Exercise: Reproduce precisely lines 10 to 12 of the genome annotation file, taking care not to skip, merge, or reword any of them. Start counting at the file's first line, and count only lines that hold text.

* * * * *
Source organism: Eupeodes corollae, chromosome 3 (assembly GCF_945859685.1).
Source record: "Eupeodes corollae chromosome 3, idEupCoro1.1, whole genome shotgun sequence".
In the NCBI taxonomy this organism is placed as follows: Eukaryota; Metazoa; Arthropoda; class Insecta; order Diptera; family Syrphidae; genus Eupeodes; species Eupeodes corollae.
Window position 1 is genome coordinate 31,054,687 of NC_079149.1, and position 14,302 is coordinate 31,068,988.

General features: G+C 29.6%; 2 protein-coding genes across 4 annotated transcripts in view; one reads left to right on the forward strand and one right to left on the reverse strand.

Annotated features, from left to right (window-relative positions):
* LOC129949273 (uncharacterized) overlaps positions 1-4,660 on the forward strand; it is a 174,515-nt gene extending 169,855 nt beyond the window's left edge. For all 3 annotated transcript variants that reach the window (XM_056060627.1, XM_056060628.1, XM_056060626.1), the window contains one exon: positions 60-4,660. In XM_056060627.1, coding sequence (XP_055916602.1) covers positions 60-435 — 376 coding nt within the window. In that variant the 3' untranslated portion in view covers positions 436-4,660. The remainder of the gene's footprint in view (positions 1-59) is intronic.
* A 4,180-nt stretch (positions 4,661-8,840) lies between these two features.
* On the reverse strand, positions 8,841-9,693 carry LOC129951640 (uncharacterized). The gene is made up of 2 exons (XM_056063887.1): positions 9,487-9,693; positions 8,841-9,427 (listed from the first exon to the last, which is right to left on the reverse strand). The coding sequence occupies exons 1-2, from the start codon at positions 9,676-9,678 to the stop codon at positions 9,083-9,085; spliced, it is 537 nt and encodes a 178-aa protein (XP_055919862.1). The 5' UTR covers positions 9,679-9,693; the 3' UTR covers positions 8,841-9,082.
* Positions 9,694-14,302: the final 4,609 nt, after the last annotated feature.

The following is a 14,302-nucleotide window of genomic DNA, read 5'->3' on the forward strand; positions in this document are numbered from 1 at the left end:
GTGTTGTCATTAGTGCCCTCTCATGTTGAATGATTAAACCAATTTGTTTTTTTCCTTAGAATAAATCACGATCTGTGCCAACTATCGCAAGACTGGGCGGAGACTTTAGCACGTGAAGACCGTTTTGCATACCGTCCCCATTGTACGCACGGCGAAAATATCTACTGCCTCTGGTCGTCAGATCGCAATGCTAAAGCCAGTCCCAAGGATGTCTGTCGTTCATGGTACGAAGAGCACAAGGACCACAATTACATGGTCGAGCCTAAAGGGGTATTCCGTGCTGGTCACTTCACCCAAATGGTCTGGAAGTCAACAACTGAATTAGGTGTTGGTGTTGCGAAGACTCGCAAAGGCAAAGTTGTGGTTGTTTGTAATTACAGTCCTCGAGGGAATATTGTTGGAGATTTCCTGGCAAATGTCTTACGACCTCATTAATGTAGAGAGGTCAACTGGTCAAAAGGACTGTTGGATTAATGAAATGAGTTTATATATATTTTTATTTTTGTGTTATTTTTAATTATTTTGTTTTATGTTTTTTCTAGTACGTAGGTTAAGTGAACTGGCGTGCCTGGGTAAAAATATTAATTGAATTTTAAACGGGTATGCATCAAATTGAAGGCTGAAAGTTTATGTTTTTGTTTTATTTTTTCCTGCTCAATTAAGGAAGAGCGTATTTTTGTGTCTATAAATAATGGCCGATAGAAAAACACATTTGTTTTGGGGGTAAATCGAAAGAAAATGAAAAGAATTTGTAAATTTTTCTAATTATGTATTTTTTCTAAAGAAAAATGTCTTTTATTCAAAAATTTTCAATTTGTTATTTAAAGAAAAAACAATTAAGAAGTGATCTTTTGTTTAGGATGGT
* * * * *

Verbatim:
* Positions 9,694-14,302: the final 4,609 nt, after the last annotated feature.

The following is a 14,302-nucleotide window of genomic DNA, read 5'->3' on the forward strand; positions in this document are numbered from 1 at the left end:
GTGTTGTCATTAGTGCCCTCTCATGTTGAATGATTAAACCAATTTGTTTTTTTCCTTAGAATAAATCACGATCTGTGCCAACTATCGCAAGACTGGGCGGAGACTTTAGCACGTGAAGACCGTTTTGCATACCGTCCCCATTGTACGCACGGCGAAAATATCTACTGCCTCTGGTCGTCAGATCGCAATGCTAAAGCCAGTCCCAAGGATGTCTGTCGTTCATGGTACGAAGAGCACAAGGACCACAATTACATGGTCGAGCCTAAAGGGGTATTCCGTGCTGGTCACTTCACCCAAATGGTCTGGAAGTCAACAACTGAATTAGGTGTTGGTGTTGCGAAGACTCGCAAAGGCAAAGTTGTGGTTGTTTGTAATTACAGTCCTCGAGGGAATATTGTTGGAGATTTCCTGGCAAATGTCTTACGACCTCATTAATGTAGAGAGGTCAACTGGTCAAAAGGACTGTTGGATTAATGAAATGAGTTTATATATATTTTTATTTTTGTGTTATTTTTAATTATTTTGTTTTATGTTTTTTCTAGTACGTAGGTTAAGTGAACTGGCGTGCCTGGGTAAAAATATTAATTGAATTTTAAACGGGTATGCATCAAATTGAAGGCTGAAAGTTTATGTTTTTGTTTTATTTTTTCCTGCTCAATTAAGGAAGAGCGTATTTTTGTGTCTATAAATAATGGCCGATAGAAAAACACATTTGTTTTGGGGGTAAATCGAAAGAAAATGAAAAGAATTTGTAAATTTTTCTAATTATGTATTTTTTCTAAAGAAAAATGTCTTTTATTCAAAAATTTTCAATTTGTTATTTAAAGAAAAAACAATTAAGAAGTGATCTTTTGTTTAGGATGGT